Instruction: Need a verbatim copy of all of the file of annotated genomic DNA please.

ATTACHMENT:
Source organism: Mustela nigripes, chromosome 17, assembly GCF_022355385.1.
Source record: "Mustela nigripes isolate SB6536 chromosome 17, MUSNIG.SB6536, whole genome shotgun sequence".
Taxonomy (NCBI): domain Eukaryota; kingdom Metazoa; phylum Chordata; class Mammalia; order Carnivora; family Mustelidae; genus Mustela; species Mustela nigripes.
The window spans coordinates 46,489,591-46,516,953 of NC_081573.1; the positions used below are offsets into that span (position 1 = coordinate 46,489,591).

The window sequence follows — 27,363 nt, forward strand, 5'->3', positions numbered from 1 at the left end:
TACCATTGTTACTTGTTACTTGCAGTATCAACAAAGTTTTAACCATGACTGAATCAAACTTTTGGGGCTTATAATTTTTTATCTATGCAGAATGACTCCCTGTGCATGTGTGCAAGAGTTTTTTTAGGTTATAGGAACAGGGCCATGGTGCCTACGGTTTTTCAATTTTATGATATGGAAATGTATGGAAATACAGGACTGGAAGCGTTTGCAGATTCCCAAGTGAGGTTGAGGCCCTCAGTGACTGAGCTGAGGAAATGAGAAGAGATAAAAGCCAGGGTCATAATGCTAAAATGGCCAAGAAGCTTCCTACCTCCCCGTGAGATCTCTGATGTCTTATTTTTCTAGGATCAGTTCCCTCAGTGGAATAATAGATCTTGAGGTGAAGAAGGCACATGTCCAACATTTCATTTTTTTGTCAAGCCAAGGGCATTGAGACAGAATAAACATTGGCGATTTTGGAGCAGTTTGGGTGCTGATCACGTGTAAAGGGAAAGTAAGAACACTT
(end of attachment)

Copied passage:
Source organism: Mustela nigripes, chromosome 17, assembly GCF_022355385.1.
Source record: "Mustela nigripes isolate SB6536 chromosome 17, MUSNIG.SB6536, whole genome shotgun sequence".
Taxonomy (NCBI): domain Eukaryota; kingdom Metazoa; phylum Chordata; class Mammalia; order Carnivora; family Mustelidae; genus Mustela; species Mustela nigripes.
The window spans coordinates 46,489,591-46,516,953 of NC_081573.1; the positions used below are offsets into that span (position 1 = coordinate 46,489,591).

The window sequence follows — 27,363 nt, forward strand, 5'->3', positions numbered from 1 at the left end:
TACCATTGTTACTTGTTACTTGCAGTATCAACAAAGTTTTAACCATGACTGAATCAAACTTTTGGGGCTTATAATTTTTTATCTATGCAGAATGACTCCCTGTGCATGTGTGCAAGAGTTTTTTTAGGTTATAGGAACAGGGCCATGGTGCCTACGGTTTTTCAATTTTATGATATGGAAATGTATGGAAATACAGGACTGGAAGCGTTTGCAGATTCCCAAGTGAGGTTGAGGCCCTCAGTGACTGAGCTGAGGAAATGAGAAGAGATAAAAGCCAGGGTCATAATGCTAAAATGGCCAAGAAGCTTCCTACCTCCCCGTGAGATCTCTGATGTCTTATTTTTCTAGGATCAGTTCCCTCAGTGGAATAATAGATCTTGAGGTGAAGAAGGCACATGTCCAACATTTCATTTTTTTGTCAAGCCAAGGGCATTGAGACAGAATAAACATTGGCGATTTTGGAGCAGTTTGGGTGCTGATCACGTGTAAAGGGAAAGTAAGAACACTT